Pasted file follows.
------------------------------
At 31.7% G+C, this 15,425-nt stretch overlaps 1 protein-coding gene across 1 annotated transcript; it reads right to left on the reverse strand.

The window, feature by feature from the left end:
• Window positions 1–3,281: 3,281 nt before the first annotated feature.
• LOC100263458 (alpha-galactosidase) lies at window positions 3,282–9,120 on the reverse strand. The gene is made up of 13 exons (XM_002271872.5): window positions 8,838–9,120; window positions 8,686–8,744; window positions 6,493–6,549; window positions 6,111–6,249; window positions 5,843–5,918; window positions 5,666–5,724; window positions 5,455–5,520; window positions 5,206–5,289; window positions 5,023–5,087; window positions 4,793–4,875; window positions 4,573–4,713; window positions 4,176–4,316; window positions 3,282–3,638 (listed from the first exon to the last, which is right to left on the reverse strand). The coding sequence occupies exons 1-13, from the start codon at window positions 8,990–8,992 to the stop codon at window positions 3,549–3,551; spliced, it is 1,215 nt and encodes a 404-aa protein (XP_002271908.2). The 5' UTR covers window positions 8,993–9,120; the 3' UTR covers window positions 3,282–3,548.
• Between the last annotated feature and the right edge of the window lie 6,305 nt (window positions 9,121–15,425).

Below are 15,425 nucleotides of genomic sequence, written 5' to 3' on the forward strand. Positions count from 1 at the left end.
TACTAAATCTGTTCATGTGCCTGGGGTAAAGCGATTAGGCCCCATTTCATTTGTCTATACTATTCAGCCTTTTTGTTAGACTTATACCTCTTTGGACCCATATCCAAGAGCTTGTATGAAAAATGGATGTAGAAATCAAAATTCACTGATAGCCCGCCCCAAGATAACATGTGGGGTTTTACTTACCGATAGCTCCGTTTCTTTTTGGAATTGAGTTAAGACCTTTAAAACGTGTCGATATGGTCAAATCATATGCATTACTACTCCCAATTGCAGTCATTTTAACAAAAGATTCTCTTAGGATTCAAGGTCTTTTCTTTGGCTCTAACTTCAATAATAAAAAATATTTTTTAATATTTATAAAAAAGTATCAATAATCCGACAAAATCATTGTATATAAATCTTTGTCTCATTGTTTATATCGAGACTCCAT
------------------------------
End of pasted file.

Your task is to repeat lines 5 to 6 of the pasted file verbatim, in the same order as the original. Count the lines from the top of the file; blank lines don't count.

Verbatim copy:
• Between the last annotated feature and the right edge of the window lie 6,305 nt (window positions 9,121–15,425).

Below are 15,425 nucleotides of genomic sequence, written 5' to 3' on the forward strand. Positions count from 1 at the left end.